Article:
It has survived desecration by Cromwellian Troops and a falling doodlebug but now St John the Baptist church in Penshurst has to prove its resilience once more.

No visitor to Penshurst can fail to spot the magnificent building known as Penshurst Place but sheltering within its shadow lies another gem; St John the Baptist Church.  

Built predominantly of Wealden sandstone, one of its most impressive features is the Sidney Chapel.  Belonging to, and maintained by, the family who have owned Penshurst Place for the past 450 years, the tunnel-vaulted chapel ceiling is covered in a rich tapestry of brightly coloured heraldic shields. All hung from a gold family tree that spreads over your head in a spine tingling reminder of the people who have sat and prayed in the pews over the centuries.    

But not all of the church’s points of interest come from this family alliance and many other notable figures are honoured in the church’s guide.  A rare stone dole table, previously used to give alms, stands at its entrance and its first priest, Wilhelmus, was installed by Thomas a Becket just two days before the archbishop’s murder.  The civil war also brought history to its door and the Royalist actions of Reverend Henry Hammond, the Rector from 1633, saw Cromwell’s troops chase him from the parish before they desecrated the church.  But the villagers of Penshurst are a resilient lot and repairs and alterations have been carried out in almost every century since the church was built.  Walls have been moved, towers added and ceilings raised but now it needs further improvement if it is to remain open to the community as a whole.  With no toilet or kitchen facilities, contaminated water and an antiquated heating system the church can no longer compete with other local facilities and, whilst the congregation are covering its running costs, additional maintenance and restoration is beyond their means.  All is not lost, however, and the key to church’s future may actually lie in its past.   

When it was built nearly 900 years ago the church, as the only covered space big enough to hold all of the village’s inhabitants, whether for prayer, recreation of business would have been the focal point for the area and a new committee known as ‘The friends of Penshurst Church’ have plans to recreate this multi-functional space.  Religious celebration will remain at the heart of the building but it will once more become a place where plays and concerts can be held and local groups can gather.

Numerous fundraising events are now underway and it seems perfectly fitting that the committee have teamed up with Chilstone, a local company that has taken the traditional craft of stonemasonry and transformed it with modern methods, to run a series of fundraising events.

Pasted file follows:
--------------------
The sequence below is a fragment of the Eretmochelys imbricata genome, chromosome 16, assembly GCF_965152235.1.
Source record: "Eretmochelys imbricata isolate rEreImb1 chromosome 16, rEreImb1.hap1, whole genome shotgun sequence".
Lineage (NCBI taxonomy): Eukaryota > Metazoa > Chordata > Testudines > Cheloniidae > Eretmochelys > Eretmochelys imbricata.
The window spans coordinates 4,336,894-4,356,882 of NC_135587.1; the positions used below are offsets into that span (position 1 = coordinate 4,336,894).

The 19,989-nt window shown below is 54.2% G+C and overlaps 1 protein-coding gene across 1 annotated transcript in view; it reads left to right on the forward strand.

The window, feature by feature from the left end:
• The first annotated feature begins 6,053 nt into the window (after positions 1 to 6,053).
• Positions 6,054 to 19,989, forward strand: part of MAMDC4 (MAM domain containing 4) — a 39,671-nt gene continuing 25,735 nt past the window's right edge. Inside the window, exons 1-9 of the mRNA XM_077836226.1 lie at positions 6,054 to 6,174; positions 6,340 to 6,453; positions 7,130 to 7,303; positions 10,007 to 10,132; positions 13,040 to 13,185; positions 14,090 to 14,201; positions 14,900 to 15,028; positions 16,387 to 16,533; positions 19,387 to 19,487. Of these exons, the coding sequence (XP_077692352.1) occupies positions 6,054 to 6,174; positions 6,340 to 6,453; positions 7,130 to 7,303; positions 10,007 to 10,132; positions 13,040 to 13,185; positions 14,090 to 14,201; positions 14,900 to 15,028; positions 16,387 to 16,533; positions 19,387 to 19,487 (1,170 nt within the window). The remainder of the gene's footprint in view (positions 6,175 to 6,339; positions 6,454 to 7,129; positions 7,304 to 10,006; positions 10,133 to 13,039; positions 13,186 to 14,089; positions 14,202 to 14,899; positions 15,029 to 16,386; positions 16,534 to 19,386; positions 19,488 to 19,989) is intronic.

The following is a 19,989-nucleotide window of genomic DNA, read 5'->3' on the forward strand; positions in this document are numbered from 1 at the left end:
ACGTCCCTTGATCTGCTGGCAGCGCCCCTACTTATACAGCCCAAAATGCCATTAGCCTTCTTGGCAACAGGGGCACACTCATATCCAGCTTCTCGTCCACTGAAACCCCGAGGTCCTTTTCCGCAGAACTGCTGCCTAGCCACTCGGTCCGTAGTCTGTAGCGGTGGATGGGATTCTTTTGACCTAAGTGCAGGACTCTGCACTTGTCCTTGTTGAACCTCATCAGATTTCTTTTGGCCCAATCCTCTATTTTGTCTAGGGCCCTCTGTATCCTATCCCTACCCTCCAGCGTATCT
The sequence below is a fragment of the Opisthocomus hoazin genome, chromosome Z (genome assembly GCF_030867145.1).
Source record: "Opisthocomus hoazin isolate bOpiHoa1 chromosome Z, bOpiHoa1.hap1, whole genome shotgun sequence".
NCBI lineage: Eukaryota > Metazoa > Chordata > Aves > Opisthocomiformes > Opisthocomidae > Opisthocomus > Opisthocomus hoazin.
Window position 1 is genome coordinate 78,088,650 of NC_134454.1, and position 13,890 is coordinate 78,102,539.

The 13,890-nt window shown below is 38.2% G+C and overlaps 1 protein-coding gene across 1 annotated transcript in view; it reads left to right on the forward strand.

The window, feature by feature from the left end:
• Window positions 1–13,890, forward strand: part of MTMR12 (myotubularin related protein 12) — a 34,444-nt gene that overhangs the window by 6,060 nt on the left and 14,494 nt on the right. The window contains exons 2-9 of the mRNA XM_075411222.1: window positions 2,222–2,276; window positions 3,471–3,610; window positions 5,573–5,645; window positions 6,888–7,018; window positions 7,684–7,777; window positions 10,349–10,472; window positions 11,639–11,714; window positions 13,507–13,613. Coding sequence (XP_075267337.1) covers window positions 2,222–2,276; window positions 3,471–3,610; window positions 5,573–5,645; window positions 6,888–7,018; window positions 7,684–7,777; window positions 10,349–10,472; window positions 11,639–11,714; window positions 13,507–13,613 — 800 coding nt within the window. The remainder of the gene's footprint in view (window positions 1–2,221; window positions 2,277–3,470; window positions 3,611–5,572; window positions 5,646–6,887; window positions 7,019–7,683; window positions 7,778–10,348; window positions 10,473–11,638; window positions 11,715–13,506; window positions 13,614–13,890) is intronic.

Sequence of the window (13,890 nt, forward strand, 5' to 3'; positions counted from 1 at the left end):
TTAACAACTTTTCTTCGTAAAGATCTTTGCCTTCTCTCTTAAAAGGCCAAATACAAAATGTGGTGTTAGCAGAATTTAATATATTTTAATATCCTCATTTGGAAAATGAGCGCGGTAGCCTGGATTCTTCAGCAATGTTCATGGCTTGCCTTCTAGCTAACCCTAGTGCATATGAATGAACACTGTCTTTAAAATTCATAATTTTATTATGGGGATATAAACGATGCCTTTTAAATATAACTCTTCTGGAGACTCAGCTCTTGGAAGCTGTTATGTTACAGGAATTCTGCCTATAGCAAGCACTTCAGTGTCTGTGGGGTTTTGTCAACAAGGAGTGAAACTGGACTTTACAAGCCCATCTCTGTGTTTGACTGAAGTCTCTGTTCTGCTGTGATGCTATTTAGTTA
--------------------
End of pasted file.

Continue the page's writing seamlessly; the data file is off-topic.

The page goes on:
Chilstone is located at Fordcombe and its 35 acres of landscaped lakes and gardens, woodland walks and sculpture trail are being opened up for the first Chilstone Festival.  An event that will raise money, not only for the Friends of Penshurst Church but also St John Ambulance, Kent Air Ambulance and Guide Dogs for the blind. 

If you enjoy Jazz then a candlelit evening around the lake on Saturday 24 September 2011 may appeal.  The gates of Chilstone’s Lake Victoria Park open at 7pm and music by the Martin Nicholls Broadway Band will be playing from 8pm.  Tickets are £10 per person. 

Alternatively, why not bring the family along on Sunday 25 September 2011? Gates are open from 12 noon to 6pm and you are welcome to bring a picnic.  Folk, jazz, classical and popular music will be played throughout the day and, once again, you are free to explore the landscaped gardens, woodland walks and children’s treasure trail.   Approximately 30 stalls will be showcasing the best local goods and gifts and entertainment such as the Wheelhouse Circus Theatre and the Tiny Travelling Tightwire show will be on hand to entertain the family. 

As this is a fundraising event for a group of charities, and not just the church, pre-booked admission has been set at £15 for a car of up to 6 people. Additional passengers are charged at £3 per person.  PLEASE NOTE that admission on the day will cost £20 per car and £4 per additional passenger.

Motorbikes and pedestrians are charged on a per person rate of £4, if booked in advance, or £5 on the day.     

Tickets for either event can be pre-booked via bob.atkins@realityinbusiness.co.uk or by calling 01892 871596

Further details can also be found at:

www.thechilstonefestival.co.uk and www.friendsofpenshurstchurch.co.uk

Acknowledgements

I would like to thank Bob Atkins from The Friends of Penshurst Church for taking the time to give me a guided tour of Chilstone and St John the Baptist church and to Steve Clark, the Manager of Chilstone, for taking the time to answer all my questions.

I would also like to thank Chilstone and the Friends of Penshurst Church for allowing me to take and display both my own and their archive images.